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Deliberate practice has to include 5 key elements. The blue text is quoted from the book referenced below.

Memory and practice create skill

The notion of deliberate practice, first introduced by K. Anders Ericsson in a 1993 Psychological Review article, went far beyond the simple idea of hard work. The key is continual improvement.

'Deliberate practice is a very special form of activity that differs from mere experience and mindless drill,' explains Ericsson. 'Unlike playful engagement with peers, deliberate practice is not inherently enjoyable. It [...] does not involve a mere execution or repetition of already attained skills, but repeated attempts to reach beyond one's current level which is associated with frequent failures.'

[...]  For those on their way to greatness, several themes regarding practice consistently come to light:

1. Practice changes your body. Researchers have recorded a constellation of physical changes (occurring in direct response to practice) in the muscles, nerves, hearts, lungs, and brains of those showing profound increases in skill level in any domain.

2. Skills are specific. Individuals becoming great at one particular skill do not serendipitously become great at other skills. Chess champions can remember hundreds of intricate chess positions in sequence but can have a perfectly ordinary memory for everything else. Physical and intellectual changes are ultraspecific responses to particular skill requirements.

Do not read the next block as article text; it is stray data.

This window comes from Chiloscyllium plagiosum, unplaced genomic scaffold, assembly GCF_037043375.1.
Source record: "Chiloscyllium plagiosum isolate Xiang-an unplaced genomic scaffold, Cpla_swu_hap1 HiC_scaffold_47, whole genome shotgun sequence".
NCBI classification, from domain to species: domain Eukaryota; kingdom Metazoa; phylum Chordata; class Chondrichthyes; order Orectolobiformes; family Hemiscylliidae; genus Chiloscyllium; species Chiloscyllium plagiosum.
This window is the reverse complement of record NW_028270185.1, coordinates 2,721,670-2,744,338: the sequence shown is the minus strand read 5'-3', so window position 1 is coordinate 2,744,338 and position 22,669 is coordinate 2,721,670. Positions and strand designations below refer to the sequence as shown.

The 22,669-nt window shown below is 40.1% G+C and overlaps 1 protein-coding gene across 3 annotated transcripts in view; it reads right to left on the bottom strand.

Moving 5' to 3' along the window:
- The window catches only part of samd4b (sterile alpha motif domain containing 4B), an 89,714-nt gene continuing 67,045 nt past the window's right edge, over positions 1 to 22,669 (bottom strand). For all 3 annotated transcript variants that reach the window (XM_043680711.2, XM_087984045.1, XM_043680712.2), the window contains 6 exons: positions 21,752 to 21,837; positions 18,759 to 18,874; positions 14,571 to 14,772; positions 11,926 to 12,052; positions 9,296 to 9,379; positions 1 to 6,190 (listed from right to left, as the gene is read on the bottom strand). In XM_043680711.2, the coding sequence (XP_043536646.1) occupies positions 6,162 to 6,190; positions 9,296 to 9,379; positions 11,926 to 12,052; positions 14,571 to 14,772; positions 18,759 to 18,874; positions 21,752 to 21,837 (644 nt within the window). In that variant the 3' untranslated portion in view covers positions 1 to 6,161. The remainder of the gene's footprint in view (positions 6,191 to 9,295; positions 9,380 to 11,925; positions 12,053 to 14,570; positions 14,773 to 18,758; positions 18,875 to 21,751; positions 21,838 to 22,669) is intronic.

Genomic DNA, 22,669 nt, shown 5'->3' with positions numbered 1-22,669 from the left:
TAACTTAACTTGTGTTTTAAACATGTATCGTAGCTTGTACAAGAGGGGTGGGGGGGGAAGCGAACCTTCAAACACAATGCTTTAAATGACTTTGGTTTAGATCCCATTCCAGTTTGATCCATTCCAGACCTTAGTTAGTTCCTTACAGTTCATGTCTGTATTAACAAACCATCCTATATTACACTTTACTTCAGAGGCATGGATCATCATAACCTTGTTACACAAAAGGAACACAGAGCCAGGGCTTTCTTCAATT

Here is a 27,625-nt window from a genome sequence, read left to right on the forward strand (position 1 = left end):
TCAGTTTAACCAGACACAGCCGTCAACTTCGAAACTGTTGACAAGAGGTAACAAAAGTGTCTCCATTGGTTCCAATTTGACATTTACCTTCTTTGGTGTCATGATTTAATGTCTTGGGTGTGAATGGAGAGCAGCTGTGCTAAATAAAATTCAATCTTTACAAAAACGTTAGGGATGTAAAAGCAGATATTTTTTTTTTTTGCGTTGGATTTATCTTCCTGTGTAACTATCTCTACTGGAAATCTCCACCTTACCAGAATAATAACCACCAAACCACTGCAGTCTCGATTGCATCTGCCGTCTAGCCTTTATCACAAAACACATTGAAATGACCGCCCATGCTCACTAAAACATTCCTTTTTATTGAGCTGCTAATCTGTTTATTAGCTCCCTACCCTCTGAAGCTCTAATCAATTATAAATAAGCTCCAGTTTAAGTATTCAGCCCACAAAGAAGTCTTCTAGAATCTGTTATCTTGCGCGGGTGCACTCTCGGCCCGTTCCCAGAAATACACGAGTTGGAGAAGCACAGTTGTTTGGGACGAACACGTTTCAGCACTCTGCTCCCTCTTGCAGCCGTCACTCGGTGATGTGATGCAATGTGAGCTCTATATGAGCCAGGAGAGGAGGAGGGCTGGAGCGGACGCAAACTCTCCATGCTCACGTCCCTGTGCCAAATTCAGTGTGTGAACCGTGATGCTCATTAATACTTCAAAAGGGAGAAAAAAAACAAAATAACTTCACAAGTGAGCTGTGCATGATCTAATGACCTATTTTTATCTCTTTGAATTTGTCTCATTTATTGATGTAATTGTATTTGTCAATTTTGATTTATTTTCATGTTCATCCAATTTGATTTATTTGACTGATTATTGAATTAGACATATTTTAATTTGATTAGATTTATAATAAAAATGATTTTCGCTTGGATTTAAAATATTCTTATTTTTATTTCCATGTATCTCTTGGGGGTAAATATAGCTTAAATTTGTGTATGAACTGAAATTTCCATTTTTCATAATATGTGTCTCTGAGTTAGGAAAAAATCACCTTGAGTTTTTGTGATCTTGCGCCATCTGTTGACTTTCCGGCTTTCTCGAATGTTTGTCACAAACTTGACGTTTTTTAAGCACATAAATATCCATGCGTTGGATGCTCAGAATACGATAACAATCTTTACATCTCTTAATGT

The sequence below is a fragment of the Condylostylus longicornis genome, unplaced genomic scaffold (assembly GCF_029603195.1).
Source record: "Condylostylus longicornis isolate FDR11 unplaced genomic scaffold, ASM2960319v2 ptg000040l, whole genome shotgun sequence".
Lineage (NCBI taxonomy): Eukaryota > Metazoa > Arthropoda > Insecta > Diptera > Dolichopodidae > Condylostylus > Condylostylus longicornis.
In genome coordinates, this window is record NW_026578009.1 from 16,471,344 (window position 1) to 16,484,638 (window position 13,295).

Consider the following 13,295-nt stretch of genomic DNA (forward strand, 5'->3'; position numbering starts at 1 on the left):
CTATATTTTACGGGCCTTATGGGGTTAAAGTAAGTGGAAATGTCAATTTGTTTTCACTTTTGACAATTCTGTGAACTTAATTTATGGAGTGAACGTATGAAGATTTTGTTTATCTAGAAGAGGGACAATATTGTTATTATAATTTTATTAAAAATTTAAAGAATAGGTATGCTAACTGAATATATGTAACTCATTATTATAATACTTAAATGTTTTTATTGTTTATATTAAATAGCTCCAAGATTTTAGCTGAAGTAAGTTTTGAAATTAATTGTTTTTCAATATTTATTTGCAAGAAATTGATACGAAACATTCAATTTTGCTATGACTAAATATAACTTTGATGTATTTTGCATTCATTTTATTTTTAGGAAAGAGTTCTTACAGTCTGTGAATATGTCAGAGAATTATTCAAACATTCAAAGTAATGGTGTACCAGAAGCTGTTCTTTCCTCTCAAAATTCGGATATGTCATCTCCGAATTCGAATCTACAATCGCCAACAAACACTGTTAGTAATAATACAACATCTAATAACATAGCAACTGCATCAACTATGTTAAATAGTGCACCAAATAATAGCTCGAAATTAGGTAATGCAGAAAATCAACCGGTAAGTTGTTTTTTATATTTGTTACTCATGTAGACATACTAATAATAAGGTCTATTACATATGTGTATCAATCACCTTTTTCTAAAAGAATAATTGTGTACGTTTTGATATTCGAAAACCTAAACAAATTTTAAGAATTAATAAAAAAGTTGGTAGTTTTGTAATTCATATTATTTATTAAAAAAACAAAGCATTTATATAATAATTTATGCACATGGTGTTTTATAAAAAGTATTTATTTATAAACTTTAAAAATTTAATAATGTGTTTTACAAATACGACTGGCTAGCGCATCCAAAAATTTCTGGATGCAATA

3. The brain drives the brawn. Even among athletes, changes in the brain are arguably the most profound, with a vast increase in precise task knowledge, a shift from conscious analysis to intuitive thinking (saving time and energy), and elaborate self-monitoring mechanisms that allow for constant adjustments in real time.

4. Practice style is crucial. Ordinary practice, where your current skill level is simply being reinforced, is not enough to get better. It takes a special kind of practice to force your mind and body into the kind of change necessary to improve.

5. Short-term intensity cannot replace long-term commitment. Many crucial changes take place over long periods of time. Physiologically, it's impossible to become great overnight.

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       The Genius in All of Us: New Insights into Genetics, Talent, and IQ


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Posted by Rosevita Warda in how to learn, memory, practice, your brain.

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